• A rectangle can be cut along a diagonal line and rearranged to form a nonrectangular parallelogram. Therefore the two shapes have the same formula.
  • A rectangle can be cut in half to produce two congruent triangles. Therefore, the formula for a triangle is like that for a rectangle, but the product of the base length and height must be cut in half
  • The area of a shape made up of several polygons (a compound figure) is found by adding the sum of the areas of each polygon
  • Two congruent trapezoids placed together always form a parallelogram with the same height and a base that has a length equal to the sum of the trapezoid bases. Therefore, the area of a trapezoid is equal to half the area of that giant parallelogram, ½ h (b1 +b2).

Question 54

What is the most conceptual method for comparing weights of two objects?
  • Place objects in two pans of a balance.
  • Place objects on a spring balance and compare
  • Place objects on extended arms and experience the pull on each.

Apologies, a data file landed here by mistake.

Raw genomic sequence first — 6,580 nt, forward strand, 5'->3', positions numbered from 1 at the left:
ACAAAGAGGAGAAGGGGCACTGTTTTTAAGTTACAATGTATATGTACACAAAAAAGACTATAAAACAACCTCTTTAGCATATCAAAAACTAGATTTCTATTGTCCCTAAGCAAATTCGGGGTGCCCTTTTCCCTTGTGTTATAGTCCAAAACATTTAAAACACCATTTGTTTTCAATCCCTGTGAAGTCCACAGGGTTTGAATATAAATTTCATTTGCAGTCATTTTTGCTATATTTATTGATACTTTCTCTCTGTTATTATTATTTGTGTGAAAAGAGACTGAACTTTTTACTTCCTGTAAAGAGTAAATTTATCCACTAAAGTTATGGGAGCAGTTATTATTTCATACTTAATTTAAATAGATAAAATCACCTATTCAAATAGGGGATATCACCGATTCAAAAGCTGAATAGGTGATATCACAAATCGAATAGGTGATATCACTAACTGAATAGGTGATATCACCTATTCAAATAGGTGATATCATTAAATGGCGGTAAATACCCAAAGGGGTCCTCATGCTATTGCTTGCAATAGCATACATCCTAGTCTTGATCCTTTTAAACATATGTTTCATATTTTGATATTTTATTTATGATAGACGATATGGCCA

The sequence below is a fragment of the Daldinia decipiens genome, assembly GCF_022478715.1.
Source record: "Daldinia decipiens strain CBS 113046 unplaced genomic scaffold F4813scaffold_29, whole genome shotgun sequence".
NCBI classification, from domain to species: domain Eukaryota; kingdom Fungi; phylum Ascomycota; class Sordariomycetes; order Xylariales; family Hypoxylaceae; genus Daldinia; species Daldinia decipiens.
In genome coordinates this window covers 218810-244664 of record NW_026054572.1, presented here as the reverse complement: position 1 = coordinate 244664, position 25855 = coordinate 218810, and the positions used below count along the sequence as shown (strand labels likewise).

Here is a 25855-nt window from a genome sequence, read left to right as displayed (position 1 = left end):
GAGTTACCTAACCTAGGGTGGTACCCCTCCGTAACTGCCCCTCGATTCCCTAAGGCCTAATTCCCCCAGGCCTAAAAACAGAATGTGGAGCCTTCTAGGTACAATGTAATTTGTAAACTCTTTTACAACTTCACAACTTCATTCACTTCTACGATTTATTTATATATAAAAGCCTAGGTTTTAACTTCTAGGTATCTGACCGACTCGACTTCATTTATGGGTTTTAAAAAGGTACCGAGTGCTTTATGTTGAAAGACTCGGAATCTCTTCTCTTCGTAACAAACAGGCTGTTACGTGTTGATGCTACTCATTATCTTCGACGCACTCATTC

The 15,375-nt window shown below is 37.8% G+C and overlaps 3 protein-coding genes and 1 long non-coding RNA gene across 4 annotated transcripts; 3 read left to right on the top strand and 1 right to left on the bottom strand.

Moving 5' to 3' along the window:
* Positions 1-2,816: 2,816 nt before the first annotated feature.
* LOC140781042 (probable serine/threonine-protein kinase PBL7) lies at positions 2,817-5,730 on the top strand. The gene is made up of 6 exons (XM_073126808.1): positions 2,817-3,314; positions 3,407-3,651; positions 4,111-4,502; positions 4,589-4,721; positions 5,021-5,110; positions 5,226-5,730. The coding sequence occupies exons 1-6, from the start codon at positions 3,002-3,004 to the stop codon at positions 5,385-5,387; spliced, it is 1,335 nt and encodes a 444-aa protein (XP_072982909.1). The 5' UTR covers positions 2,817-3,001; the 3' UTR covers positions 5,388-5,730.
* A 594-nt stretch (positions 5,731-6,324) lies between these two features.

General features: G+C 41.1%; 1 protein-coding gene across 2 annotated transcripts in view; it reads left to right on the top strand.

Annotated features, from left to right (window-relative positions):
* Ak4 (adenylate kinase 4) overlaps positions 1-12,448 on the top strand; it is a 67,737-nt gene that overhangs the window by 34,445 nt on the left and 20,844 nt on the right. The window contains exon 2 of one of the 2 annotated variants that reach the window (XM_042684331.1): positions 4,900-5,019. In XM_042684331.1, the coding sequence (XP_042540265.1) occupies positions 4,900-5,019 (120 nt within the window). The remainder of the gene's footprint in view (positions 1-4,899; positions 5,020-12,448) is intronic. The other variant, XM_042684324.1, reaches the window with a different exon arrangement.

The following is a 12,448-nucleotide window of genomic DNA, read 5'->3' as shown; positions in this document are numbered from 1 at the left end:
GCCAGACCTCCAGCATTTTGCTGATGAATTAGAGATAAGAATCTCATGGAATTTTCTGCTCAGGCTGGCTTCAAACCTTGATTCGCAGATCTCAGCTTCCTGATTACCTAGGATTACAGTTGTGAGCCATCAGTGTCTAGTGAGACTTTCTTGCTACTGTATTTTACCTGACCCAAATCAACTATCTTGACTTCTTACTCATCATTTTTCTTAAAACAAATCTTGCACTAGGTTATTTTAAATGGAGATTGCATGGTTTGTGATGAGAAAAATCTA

• Place objects on digital scale and compare.

Question 55

Identify the attribute of an angle measurement
  • Base and height
  • Spread of angle rays
  • Unit angle
  • Degrees.

Question 56

Steps for teaching students to understand and read analog clocks include all of the following EXCEPT:
  • Begin with a one-handed clock.
  • Discuss what happens with the big hand as the little hand goes from one hour to the next
  • Predict the reading on a digital clock when shown an analog clock.
  • Teach time after the hour in one-minute intervals

Question 57

All of these are ideas and skills for money that students should be aware of in elementary grades EXCEPT:
  • Making change
  • Solving word problems involving money
  • Values of coins
  • Solving problems of primary interest